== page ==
6. Rachel Hibberd says:

    June 18, 2007 at 10:21 pm

    “So it’s about a kind of non-verbal communication (even if not deliberate communication) that everyone has, it’s just that mine’s shaped a bit different so I’m often assumed to not have it or to have a lot less of it than I do.”

    Gotcha. Still sounds cool, but don’t let me talk you into posting something you’re not comfortable with. I wouldn’t want some of my nonverbal communication on the internet either (for example crying), even though I am accepting of my personality style which includes being easily brought to tears as a way of coping with frustration.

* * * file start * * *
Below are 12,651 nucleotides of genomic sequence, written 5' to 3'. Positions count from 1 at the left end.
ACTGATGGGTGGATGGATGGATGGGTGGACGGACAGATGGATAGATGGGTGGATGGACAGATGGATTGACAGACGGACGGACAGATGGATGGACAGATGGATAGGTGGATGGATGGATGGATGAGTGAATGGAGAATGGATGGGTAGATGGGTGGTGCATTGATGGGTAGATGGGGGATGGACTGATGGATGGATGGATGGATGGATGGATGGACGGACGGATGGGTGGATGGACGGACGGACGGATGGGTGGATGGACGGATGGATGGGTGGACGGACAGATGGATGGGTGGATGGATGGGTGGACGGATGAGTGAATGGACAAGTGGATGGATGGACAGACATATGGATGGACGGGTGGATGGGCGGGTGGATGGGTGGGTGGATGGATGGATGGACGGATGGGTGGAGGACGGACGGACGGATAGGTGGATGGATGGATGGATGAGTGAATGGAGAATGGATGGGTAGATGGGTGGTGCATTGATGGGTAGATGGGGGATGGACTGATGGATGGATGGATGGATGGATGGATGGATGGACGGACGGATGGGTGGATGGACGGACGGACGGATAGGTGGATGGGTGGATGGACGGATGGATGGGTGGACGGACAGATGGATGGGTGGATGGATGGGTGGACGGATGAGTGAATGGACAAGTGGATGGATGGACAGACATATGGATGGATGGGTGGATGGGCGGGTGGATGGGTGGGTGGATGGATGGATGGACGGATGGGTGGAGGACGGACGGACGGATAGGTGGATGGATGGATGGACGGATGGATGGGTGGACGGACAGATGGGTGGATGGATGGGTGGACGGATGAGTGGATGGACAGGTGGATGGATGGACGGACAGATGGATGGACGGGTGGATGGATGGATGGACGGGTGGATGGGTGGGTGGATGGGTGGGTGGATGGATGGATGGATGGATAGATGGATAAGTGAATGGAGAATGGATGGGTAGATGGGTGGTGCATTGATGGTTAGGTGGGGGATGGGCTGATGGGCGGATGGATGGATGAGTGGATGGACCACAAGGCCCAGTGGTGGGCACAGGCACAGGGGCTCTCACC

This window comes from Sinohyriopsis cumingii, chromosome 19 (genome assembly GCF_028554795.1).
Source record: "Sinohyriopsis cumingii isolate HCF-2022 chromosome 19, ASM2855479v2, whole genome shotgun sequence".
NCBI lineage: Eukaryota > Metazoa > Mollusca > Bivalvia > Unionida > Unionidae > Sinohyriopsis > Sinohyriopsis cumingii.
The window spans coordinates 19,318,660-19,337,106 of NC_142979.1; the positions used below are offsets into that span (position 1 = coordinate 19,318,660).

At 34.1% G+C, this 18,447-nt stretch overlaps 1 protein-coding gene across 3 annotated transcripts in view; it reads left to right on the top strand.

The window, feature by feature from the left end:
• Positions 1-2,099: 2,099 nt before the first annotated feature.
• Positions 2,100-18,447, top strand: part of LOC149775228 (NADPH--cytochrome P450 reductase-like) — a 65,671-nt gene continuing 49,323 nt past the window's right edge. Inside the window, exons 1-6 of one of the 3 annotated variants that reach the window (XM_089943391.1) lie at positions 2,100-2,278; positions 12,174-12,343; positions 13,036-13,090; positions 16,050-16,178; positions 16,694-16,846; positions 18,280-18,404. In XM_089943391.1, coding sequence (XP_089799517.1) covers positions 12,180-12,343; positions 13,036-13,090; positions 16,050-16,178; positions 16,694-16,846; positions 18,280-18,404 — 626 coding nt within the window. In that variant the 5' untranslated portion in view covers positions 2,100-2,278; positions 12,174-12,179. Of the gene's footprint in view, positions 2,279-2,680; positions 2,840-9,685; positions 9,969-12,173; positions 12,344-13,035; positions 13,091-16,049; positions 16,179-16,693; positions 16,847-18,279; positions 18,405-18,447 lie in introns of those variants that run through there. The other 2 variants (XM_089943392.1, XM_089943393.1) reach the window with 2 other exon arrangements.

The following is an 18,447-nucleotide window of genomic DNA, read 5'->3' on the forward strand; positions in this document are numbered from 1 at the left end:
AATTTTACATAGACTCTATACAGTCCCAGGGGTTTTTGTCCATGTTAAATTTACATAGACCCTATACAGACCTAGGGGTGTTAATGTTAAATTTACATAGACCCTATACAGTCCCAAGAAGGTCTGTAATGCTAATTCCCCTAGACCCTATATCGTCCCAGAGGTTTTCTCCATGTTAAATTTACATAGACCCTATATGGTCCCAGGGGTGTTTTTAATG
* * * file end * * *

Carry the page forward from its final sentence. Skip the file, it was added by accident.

7. Ivan says:

    June 22, 2007 at 5:13 am

    I’d love to start making vids myself……even if just for me…….I’ve imagined so many in my mind already……..

    Ivan

  8. Sparrow says:

    June 27, 2007 at 7:31 am

    “I’ve noticed that Second Life is often more civil than IRC”

    Many people told me I would love Second Life so I visited. I have been treated poorly in IRC, but it could never have prepared me for what I experienced in Second Life. Three people started punching and hitting my character so that I was flying out of control through space. They were making audible laughing sounds and typing things that I will not repeat but that lead me to believe they were enacting a rape scene on me.

    I logged out and never went back. I still feel like crying when I remember it and then I feel stupid because it was just a bunch of computer drawings, not a real rape.


  9. June 27, 2007 at 2:25 pm